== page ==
Dark Matter by Blake Crouch
|Dark Matter by Blake Crouch|
|Category: Science Fiction|
|Reviewer: Louise Jones|
|Summary: A scientist is kidnapped and sent to a parallel world. Can he find a way to return to his family in a multiverse of infinite possibilities?|
|Buy? yes||Borrow? yes|
|Pages: 352||Date: August 2017|
|External links: Author's website|
Are you happy in your life?
Jason Dessen contemplates the enormity of the question posed to him by his masked abductor. On the face of it, the answer has to be yes; Jason has a loving wife and son at home and a stable job as a teacher. But life is always full of What ifs. Before marrying his wife, he had a promising career as a scientist. Likewise, his wife was a talented artist. Both gave up their career ambitions when Daniella became pregnant. The decision to keep the baby and focus on their family was a pivotal moment that put them on a certain trajectory. Jason thinks hard. No. He wouldn't change his life for anything, despite a nagging curiosity about how things might have turned out if he'd done things differently. And with that thought still fresh in his mind, he blacks out...
Jason wakes up in a world very different from his own. He is still Jason Dessen, but in this world, he seems to be a renowned, award-winning scientist who has made an astonishing breakthrough. He is not married; Daniella is a single lady with a successful art career. Their son Charlie was never born. Jason struggles to come to terms with what has happened; the aching desire to return to his family is palpable. He finds himself faced with an impossible task; finding his way home through a labyrinth multiverse of infinite What ifs.
The theory of the multiverse dictates that every decision we make creates another fork in the road; a universe where we said yes, and a universe where we said no. Each path then continues to split, creating infinite universes filled with unlimited outcomes. In the story, it is Jason's job to work his way through these worlds (represented by a corridor filled with infinite doors), in the hope of finding his original world, which contains his family. As Jason visits each world, he finds vastly different outcomes; some worlds are a post-apocalyptic nightmare, filled with disease, ash or ice, whilst others are shiny, futuristic utopias in which mankind has reached a pinnacle of technological achievement. In between, there are worlds uncannily like his own, but never an exact fit.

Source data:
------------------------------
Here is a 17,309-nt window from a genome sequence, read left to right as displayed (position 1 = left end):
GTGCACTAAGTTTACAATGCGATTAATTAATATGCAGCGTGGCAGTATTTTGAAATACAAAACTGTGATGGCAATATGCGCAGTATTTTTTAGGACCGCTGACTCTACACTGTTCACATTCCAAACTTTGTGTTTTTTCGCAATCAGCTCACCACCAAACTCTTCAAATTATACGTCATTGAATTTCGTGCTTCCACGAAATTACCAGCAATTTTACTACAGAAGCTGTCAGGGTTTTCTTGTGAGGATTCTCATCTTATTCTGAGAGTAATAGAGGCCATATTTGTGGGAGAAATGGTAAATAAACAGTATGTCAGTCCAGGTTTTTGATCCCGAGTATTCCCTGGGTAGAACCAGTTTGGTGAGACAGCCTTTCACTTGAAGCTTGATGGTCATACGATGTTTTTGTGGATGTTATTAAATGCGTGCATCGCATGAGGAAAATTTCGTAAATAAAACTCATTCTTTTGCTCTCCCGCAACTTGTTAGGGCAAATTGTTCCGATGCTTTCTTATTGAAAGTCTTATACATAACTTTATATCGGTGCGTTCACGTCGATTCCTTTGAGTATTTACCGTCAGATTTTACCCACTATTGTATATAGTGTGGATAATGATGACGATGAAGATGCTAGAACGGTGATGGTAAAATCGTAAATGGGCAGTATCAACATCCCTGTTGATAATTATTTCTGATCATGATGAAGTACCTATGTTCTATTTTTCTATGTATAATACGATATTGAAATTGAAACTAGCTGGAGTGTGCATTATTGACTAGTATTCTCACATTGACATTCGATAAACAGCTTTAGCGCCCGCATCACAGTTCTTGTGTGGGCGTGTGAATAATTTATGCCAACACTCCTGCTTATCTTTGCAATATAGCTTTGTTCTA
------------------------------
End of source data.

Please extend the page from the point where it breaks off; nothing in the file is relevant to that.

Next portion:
I was drawn in by the premise of the book and once I started reading, I couldn't put it down. I started late one evening, just before bed and I'd read the whole thing by lunchtime the following day. I was rewarded with a completely engrossing narrative and, near the end of the book, one of the most explosive, brain-bending plot twists I have ever come across. It was one of those moments where you stop, go back to the beginning of the page and have to read it over a few times to make sure you have taken it all in. It was a definite gasp out loud moment; especially as I just didn't see it coming at all.
I can't recommend this book highly enough. It has been one of the highlights of my reading year and it is just crying out for a screen adaptation. The balance between sci-fi and love story makes it one of those books that will appeal to everyone, even those who don't think they like science fiction.
Bookbag also enjoyed All Our Wrong Todays by Elan Mastai, in which a time traveller derails the future by messing up a pivotal point in history.
You can read more book reviews or buy Dark Matter by Blake Crouch at Amazon.co.uk
You can read more book reviews or buy Dark Matter by Blake Crouch at Amazon.com.
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